Casino Royale (1967)
Not officially appearing in the Bond canon, "Casino Royale" pulls no punches in letting everyone know that it is a parody—blistering, ridiculous, and often very funny. Considering that only a few James Bond movies had been made, "Casino Royale" is very intelligent for being able to pick up on some of the staples that would appear throughout the series...and then mocking them with bitter disdain. There are some moments of the film that feel somewhat vindictive—for what reason, I'm not sure—but when it all boils up to a Mel Brooks style ending, that much is forgivable.
"Casino Royale", not to be confused with the Daniel Craig Bond movie to come many decades later, begins with men trying to pull James Bond out from retirement. It's been said that Ian Fleming wanted David Niven to play Bond, but the part went to Sean Connery instead. Here, Niven appears as Sir James Bond, the real gentlemen spy. He's very sophisticated, rarely crass, and often indulges in playing Debussy for hours on end.
But the people of the world need the real James Bond back. For years MI6 has given the name "James Bond" along with the agent number "007" to various people, letting ruffians run around as the famous spy. To the real man, it's kind of insulting, after all, he is a gentlemen who believes that espionage can occurs without poison pens, exploding briefcases, and Aston-Martins that squirt oil out the back.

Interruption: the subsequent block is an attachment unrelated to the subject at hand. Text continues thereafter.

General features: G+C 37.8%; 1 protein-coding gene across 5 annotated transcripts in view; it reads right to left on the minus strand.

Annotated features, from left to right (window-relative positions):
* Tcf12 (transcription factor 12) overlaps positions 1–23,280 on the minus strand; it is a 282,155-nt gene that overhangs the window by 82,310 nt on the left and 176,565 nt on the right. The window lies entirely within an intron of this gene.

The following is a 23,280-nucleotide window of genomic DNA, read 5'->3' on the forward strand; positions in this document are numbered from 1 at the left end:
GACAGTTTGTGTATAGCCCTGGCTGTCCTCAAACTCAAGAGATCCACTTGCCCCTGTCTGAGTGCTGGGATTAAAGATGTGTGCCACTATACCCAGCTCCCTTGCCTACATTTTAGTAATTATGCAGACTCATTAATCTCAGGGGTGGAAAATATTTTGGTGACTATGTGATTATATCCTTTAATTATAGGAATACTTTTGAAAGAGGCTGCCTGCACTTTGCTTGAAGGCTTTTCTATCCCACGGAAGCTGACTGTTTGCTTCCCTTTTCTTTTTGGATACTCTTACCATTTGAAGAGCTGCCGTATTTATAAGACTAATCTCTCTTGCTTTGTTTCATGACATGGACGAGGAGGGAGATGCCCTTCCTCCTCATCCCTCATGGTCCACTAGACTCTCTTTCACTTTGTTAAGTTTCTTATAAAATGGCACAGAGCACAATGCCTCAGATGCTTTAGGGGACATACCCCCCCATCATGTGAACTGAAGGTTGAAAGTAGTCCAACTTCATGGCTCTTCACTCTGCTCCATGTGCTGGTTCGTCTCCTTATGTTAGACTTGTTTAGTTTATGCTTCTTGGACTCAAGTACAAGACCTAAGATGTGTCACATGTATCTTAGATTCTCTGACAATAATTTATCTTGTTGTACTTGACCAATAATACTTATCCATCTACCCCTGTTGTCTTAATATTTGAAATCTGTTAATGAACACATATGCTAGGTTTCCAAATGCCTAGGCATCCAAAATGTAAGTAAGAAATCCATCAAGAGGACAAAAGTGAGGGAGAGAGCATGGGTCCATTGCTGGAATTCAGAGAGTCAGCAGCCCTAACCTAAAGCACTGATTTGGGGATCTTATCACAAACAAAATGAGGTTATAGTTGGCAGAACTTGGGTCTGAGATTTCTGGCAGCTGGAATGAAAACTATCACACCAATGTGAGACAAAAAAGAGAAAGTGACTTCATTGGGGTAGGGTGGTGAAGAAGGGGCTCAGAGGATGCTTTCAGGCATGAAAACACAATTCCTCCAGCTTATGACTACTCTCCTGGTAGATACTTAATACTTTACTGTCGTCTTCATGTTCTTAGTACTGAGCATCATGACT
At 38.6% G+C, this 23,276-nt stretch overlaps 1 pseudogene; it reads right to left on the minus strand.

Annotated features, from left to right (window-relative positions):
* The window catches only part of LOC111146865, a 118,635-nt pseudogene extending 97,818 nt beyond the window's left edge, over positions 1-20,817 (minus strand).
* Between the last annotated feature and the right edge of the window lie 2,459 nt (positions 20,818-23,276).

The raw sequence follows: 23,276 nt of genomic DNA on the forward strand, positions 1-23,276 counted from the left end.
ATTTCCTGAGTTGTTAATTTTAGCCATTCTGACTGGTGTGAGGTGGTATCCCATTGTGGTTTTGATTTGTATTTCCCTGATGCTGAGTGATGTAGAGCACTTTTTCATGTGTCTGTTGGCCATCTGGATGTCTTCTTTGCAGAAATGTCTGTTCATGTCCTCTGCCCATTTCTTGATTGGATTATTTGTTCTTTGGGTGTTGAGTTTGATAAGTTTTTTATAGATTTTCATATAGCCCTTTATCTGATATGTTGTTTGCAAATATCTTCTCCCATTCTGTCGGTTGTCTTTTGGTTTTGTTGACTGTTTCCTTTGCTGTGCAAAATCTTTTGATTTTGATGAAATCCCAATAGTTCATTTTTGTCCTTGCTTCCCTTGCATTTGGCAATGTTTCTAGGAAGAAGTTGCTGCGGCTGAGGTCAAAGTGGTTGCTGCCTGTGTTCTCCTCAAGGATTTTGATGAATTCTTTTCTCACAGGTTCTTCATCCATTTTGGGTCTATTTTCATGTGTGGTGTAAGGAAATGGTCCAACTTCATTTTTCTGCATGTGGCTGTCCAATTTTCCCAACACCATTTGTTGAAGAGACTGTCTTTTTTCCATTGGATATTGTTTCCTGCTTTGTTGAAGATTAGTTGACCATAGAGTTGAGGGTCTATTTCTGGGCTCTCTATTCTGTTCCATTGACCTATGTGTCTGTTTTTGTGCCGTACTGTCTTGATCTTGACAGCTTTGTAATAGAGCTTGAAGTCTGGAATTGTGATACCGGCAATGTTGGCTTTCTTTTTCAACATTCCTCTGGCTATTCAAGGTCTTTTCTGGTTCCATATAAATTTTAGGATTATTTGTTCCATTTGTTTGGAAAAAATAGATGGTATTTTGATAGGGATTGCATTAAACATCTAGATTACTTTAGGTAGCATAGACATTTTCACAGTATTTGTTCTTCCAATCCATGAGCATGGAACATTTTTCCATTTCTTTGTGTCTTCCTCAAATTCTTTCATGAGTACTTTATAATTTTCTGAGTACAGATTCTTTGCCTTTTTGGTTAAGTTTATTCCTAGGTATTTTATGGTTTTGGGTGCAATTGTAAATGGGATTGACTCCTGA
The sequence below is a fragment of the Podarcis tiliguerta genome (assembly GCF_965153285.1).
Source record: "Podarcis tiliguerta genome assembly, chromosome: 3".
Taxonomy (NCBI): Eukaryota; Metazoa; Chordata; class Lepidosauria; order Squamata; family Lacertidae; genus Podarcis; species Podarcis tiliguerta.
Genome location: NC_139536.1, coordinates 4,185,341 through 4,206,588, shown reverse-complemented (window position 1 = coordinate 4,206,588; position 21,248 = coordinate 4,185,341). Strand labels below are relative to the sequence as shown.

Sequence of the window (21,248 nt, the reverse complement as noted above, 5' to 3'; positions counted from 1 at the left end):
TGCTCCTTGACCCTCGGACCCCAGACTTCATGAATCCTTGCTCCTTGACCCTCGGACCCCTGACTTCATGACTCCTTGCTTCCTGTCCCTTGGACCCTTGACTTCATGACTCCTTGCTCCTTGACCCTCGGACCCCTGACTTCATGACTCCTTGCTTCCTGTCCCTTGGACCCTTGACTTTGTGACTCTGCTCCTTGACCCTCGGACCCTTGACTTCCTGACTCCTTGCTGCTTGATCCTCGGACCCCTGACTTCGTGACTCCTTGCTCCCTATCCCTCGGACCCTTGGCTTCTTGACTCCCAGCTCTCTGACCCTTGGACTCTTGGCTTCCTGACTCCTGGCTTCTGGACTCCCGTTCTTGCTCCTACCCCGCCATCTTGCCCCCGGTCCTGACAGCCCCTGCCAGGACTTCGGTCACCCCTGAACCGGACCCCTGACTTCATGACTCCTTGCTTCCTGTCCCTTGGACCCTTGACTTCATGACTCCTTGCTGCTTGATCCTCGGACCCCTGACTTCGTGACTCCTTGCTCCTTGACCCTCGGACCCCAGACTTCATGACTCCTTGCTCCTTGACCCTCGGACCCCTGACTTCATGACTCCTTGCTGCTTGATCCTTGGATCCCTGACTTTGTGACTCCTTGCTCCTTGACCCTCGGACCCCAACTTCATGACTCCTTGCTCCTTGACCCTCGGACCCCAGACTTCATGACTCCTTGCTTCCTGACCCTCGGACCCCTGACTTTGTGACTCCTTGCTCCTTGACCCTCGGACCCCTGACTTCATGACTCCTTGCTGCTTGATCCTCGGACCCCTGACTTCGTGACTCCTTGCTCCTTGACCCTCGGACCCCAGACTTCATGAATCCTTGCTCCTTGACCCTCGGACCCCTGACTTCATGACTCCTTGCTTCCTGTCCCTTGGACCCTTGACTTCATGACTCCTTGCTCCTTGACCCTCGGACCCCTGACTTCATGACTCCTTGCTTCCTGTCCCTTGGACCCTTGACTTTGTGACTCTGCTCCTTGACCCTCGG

But these people are trickier than one might assume. Their various dealings lead Bond to Scotland, where the big bad guy, concealed in shadows, wants his spies to taint the man's celibate name. He hires sexy women to seduce Bond.
What Bond draws as a result from his interactions is that agents need to be protected against sexy women. He holds anti-sexy women training, where sultry females try to entice men and then they get thrown to the ground, karate-style.
All secret agents are being killed, even Bond's nephew Jimmy Bond (Woody Allen in a hilarious cameo).
In order to confuse the enemy, Bond gives his name and number to every agent in the field. Now flooded with tales of tens of James Bonds, the mysterious man known as Le Chiffre, will have to reconsider his plan...whatever that is.
Preying on the weaknesses of the Bond franchise is pretty easy, and no one can do it better than "Casino Royale"'s six unofficial directors.
This work feels much like "Airplane!" and "Blazing Saddles" combined...which is not a bad thing.
True, there are moments that the movie overindulges in its oddity, but for the most part, underneath all the silly one-liners and biting remarks, "Casino Royale" is a pretty smart movie.
Much like the film "Clue", you'll probably love this movie or hate it with a passion. I really liked it, but that doesn't mean its great...after all, it's parodying the Bond franchise, something it hopes to be just as famous as. Sadly, this movie gets forgotten about.
A huge cast and a large budgets paired with a merciless script make "Casino Royale" fun all the way through.
Posted by Micah Jones